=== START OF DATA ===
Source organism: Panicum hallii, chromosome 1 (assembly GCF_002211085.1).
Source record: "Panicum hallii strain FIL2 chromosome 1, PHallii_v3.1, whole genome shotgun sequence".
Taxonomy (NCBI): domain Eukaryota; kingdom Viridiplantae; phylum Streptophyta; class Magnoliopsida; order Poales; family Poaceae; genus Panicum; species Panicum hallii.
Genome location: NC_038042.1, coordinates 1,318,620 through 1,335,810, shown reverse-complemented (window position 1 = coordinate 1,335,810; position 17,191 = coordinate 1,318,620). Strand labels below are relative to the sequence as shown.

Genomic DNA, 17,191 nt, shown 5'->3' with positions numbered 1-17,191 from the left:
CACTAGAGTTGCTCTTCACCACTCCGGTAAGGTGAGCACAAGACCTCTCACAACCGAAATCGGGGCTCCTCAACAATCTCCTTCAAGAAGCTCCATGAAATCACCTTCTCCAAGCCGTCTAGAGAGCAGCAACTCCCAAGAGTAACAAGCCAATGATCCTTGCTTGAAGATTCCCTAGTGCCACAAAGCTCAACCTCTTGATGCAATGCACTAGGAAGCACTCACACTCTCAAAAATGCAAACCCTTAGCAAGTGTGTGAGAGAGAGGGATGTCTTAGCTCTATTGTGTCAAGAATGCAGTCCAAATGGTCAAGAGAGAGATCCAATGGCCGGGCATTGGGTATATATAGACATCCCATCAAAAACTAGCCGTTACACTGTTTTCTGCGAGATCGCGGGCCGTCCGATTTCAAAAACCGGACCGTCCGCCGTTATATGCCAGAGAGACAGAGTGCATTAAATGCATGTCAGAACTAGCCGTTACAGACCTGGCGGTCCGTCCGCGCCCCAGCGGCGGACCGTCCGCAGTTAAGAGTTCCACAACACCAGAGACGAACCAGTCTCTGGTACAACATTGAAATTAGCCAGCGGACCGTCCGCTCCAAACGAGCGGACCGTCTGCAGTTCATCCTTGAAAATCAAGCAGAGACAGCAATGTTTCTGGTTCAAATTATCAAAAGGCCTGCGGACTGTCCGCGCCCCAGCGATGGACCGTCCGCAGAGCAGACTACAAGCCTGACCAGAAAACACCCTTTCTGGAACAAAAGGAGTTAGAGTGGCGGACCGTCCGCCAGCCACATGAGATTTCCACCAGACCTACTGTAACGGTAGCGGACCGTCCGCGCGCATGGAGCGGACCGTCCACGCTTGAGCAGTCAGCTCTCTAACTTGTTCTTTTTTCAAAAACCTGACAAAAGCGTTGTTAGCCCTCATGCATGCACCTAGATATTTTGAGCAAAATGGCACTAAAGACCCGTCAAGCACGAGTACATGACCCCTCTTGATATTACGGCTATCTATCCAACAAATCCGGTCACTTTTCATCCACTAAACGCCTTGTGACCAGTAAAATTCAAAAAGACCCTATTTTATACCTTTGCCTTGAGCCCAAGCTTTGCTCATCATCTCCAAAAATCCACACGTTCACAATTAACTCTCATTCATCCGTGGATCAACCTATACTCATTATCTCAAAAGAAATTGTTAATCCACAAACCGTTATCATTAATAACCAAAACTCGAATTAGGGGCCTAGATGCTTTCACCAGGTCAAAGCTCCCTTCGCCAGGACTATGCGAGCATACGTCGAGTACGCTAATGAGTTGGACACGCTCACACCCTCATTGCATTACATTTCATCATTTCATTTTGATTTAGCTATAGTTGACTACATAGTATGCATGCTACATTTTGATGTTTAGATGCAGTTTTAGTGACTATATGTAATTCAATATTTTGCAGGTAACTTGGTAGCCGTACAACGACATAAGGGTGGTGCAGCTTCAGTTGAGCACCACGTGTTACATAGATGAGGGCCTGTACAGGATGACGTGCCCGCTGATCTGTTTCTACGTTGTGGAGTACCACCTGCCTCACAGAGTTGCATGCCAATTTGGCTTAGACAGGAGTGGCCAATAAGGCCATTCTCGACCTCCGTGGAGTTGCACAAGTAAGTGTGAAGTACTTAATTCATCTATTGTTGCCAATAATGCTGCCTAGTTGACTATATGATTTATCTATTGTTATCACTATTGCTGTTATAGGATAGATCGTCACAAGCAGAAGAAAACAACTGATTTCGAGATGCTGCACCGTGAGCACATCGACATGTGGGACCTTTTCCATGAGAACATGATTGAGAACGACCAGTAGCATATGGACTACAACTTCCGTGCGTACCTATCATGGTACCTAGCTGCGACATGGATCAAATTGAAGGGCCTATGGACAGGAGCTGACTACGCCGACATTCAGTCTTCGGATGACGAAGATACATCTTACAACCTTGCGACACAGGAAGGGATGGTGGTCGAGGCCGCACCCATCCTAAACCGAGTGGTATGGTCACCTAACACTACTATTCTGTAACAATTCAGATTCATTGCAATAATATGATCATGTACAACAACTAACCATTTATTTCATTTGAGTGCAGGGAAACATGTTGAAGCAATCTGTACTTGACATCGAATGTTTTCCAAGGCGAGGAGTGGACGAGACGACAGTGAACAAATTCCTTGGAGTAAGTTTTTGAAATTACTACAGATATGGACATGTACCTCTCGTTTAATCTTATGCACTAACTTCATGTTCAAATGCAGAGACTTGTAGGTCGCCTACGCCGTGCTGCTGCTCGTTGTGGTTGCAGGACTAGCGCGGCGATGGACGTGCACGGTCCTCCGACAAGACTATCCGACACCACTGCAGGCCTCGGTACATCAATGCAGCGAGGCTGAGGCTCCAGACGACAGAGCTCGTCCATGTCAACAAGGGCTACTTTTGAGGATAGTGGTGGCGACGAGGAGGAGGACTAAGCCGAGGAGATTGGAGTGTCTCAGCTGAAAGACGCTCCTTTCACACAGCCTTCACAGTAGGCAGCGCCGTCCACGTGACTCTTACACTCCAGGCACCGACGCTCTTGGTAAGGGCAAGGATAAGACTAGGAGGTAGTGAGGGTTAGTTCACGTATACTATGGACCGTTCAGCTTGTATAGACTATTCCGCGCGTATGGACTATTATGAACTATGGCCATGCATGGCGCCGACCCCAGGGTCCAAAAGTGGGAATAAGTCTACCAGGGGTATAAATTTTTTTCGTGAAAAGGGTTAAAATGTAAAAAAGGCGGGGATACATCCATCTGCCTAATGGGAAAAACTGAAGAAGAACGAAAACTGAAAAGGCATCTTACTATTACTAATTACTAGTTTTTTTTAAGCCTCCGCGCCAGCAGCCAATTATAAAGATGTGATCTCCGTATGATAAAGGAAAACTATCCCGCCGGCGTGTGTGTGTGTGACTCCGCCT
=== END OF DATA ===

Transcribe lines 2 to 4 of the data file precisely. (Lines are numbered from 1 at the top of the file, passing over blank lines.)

Source record: "Panicum hallii strain FIL2 chromosome 1, PHallii_v3.1, whole genome shotgun sequence".
Taxonomy (NCBI): domain Eukaryota; kingdom Viridiplantae; phylum Streptophyta; class Magnoliopsida; order Poales; family Poaceae; genus Panicum; species Panicum hallii.
Genome location: NC_038042.1, coordinates 1,318,620 through 1,335,810, shown reverse-complemented (window position 1 = coordinate 1,335,810; position 17,191 = coordinate 1,318,620). Strand labels below are relative to the sequence as shown.